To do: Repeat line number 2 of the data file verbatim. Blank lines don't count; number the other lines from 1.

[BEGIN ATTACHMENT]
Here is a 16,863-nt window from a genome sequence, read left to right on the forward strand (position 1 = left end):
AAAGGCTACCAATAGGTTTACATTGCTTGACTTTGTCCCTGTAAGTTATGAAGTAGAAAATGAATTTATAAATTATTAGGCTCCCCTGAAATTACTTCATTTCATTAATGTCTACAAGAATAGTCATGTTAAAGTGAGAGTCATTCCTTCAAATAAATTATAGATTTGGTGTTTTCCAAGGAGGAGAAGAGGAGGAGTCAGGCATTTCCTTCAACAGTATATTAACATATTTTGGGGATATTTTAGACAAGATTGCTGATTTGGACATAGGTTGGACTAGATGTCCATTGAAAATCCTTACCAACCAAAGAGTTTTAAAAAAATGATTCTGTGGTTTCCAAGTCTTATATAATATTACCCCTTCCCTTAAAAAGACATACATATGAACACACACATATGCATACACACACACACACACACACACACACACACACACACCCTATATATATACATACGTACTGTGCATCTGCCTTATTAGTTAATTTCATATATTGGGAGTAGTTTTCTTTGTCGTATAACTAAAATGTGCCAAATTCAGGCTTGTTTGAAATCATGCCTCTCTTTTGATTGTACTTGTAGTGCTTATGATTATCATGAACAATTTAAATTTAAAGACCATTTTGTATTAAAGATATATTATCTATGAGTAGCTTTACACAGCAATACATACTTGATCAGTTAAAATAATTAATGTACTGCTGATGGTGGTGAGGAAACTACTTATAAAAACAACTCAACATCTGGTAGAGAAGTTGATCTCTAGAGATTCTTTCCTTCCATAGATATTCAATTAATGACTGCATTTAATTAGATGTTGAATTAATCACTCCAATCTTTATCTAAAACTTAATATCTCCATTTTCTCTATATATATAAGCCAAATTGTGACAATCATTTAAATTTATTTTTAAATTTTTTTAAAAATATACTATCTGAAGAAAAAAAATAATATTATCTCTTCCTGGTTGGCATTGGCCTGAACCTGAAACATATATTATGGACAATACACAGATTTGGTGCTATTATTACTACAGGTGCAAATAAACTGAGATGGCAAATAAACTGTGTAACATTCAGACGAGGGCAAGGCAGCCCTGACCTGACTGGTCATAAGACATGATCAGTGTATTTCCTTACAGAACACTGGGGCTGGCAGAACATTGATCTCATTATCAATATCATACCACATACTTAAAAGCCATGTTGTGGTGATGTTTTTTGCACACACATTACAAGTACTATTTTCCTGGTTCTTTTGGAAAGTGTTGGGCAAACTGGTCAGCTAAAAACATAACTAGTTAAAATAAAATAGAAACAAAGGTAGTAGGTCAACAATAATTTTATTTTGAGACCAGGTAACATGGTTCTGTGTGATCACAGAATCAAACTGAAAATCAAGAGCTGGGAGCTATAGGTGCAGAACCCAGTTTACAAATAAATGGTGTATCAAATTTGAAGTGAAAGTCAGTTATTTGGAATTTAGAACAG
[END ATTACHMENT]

AAAGGCTACCAATAGGTTTACATTGCTTGACTTTGTCCCTGTAAGTTATGAAGTAGAAAATGAATTTATAAATTATTAGGCTCCCCTGAAATTACTTCATTTCATTAATGTCTACAAGAATAGTCATGTTAAAGTGAGAGTCATTCCTTCAAATAAATTATAGATTTGGTGTTTTCCAAGGAGGAGAAGAGGAGGAGTCAGGCATTTCCTTCAACAGTATATTAACATATTTTGGGGATATTTTAGACAAGATTGCTGATTTGGACATAGGTTGGACTAGATGTCCATTGAAAATCCTTACCAACCAAAGAGTTTTAAAAAAATGATTCTGTGGTTTCCAAGTCTTATATAATATTACCCCTTCCCTTAAAAAGACATACATATGAACACACACATATGCATACACACACACACACACACACACACACACACACACACCCTATATATATACATACGTACTGTGCATCTGCCTTATTAGTTAATTTCATATATTGGGAGTAGTTTTCTTTGTCGTATAACTAAAATGTGCCAAATTCAGGCTTGTTTGAAATCATGCCTCTCTTTTGATTGTACTTGTAGTGCTTATGATTATCATGAACAATTTAAATTTAAAGACCATTTTGTATTAAAGATATATTATCTATGAGTAGCTTTACACAGCAATACATACTTGATCAGTTAAAATAATTAATGTACTGCTGATGGTGGTGAGGAAACTACTTATAAAAACAACTCAACATCTGGTAGAGAAGTTGATCTCTAGAGATTCTTTCCTTCCATAGATATTCAATTAATGACTGCATTTAATTAGATGTTGAATTAATCACTCCAATCTTTATCTAAAACTTAATATCTCCATTTTCTCTATATATATAAGCCAAATTGTGACAATCATTTAAATTTATTTTTAAATTTTTTTAAAAATATACTATCTGAAGAAAAAAAATAATATTATCTCTTCCTGGTTGGCATTGGCCTGAACCTGAAACATATATTATGGACAATACACAGATTTGGTGCTATTATTACTACAGGTGCAAATAAACTGAGATGGCAAATAAACTGTGTAACATTCAGACGAGGGCAAGGCAGCCCTGACCTGACTGGTCATAAGACATGATCAGTGTATTTCCTTACAGAACACTGGGGCTGGCAGAACATTGATCTCATTATCAATATCATACCACATACTTAAAAGCCATGTTGTGGTGATGTTTTTTGCACACACATTACAAGTACTATTTTCCTGGTTCTTTTGGAAAGTGTTGGGCAAACTGGTCAGCTAAAAACATAACTAGTTAAAATAAAATAGAAACAAAGGTAGTAGGTCAACAATAATTTTATTTTGAGACCAGGTAACATGGTTCTGTGTGATCACAGAATCAAACTGAAAATCAAGAGCTGGGAGCTATAGGTGCAGAACCCAGTTTACAAATAAATGGTGTATCAAATTTGAAGTGAAAGTCAGTTATTTGGAATTTAGAACAG